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Initiatives to boost patient safety

22 December 2008


Initiatives to boost patient safety


The national Quality Improvement Committee (QIC), an independent advisory committee, has recently launched five programmes aimed at boosting patient safety in a number of areas.

In its first annual report to the Minister of Health, the QIC said the projects focus on areas that will provide the most benefit to improving quality care to consumers. Funding of $19 million has been allocated to these projects.

“These projects represent the most significant effort in New Zealand to date to improve patient safety,” QIC Chair Patrick Snedden said.

“We hope these initiatives provide an impetus for district health boards (DHBs) to invest in other areas of quality improvement over the coming years.”

Mr Snedden said the initiatives are being implemented in partnership with DHBs, with one DHB appointed to lead funding and implementation for each of the programmes.

One of the five projects seeks to improve the management of patients, particularly those with chronic illnesses such as diabetes, asthma or depression, as they move through the health system by looking at their experience from the time they present at the hospital to their discharge.

Another project aims to put in place a nationally coordinated incident management system. This system will be a mechanism to report and manage adverse or serious events and assist with learning to prevent them happening again and to guide the immediate response to these incidents, Mr Snedden explained.

“Reporting these incidents will help us spot the risks and problem areas and identify solutions. We must learn from these incidents so we can make systems safer and more reliable,”he said.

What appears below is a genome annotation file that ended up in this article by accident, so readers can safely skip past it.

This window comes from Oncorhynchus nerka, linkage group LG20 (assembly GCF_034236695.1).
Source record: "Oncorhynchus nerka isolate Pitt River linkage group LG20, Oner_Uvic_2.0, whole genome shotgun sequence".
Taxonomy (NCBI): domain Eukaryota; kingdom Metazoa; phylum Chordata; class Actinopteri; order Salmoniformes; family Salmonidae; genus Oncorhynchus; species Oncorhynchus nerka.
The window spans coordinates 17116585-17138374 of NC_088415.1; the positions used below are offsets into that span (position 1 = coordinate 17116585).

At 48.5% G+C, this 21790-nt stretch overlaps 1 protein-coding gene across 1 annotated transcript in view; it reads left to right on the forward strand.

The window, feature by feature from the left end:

Reducing the rate of hospital-acquired infections is the goal of another national programme. International studies have proven actions that can reduce these rates considerably. A study has shown that around 10 per cent of patients admitted to New Zealand hospitals acquire one or more infections.

The most far-reaching programme is the one aimed at improving medication safety. Medication is the most frequent clinical intervention and medication errors are common. This programme encompasses all the steps in the medicines chain including the charting and dispensing of a drug, the checking and giving of a medicine to a patient and seeing if the drug has the correct effect.

Another initiative is to establish an adult mortality review committee that will look at all deaths of surgical patients and determine if there were any actions that health services could do to prevent these deaths.


Questions and Answers

What is the Quality Improvement Committee?

The Quality Improvement Committee, formerly EpiQual, was set up in February 2007 to provide independent advice to the Minister of Health and recommend measures to improve quality within the New Zealand health sector.

Who makes up the Quality Improvement Committee?

The QIC’s current chair is Patrick Snedden. The members are: Alan Merry, Barbara Crawford, Barbara Greer, Nick Baker, Catherine Rae, Cynthia Farquhar, Jean Hera, Jim Vause, Judi Strid and Mary Seddon.

What are QIC’s key tasks?

QIC works across the health and disability sector as both an advisor and a facilitator.

Among its key tasks are to:

provide independent advice to the Minister of Health on quality improvement
develop whole system frameworks and integrative approaches to quality improvement
identify examples of innovation or best practice (globally and nationally) that can be adapted for implementation in New Zealand
recommend data sets to better inform and monitor quality improvement
collaborate with the Office of the Health and Disability Commissioner in promoting the Code of Health and Disability Service Consumers’ Rights as a basis for continuous improvement


ENDS

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